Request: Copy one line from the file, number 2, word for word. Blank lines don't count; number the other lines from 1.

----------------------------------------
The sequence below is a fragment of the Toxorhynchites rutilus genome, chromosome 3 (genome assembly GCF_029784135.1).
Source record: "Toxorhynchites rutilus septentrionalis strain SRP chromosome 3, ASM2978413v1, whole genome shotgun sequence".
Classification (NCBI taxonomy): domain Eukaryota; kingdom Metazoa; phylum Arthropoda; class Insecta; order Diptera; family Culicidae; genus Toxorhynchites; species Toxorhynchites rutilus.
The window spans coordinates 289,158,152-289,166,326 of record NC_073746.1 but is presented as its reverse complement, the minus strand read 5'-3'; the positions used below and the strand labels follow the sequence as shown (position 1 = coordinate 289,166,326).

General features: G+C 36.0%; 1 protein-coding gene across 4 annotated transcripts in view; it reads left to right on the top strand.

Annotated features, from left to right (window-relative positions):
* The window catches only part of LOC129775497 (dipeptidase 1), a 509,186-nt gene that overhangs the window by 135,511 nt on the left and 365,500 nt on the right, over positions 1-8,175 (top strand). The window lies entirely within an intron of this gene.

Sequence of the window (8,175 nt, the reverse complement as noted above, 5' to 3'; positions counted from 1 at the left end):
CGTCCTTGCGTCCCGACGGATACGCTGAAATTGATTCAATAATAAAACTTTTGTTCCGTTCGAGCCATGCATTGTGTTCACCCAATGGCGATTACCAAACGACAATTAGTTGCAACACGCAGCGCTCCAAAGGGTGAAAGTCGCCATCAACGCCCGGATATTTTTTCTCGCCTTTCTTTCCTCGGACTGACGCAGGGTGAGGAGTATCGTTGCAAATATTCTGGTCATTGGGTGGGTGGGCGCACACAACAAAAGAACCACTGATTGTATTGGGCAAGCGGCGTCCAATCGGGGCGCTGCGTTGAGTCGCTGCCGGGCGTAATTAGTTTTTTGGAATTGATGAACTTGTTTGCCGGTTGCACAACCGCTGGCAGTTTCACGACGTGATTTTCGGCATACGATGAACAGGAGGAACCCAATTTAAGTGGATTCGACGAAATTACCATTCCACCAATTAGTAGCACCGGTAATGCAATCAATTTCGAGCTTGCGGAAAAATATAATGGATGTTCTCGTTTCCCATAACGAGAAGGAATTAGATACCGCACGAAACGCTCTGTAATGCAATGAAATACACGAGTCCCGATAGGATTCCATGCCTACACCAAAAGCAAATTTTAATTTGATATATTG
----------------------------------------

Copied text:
Source record: "Toxorhynchites rutilus septentrionalis strain SRP chromosome 3, ASM2978413v1, whole genome shotgun sequence".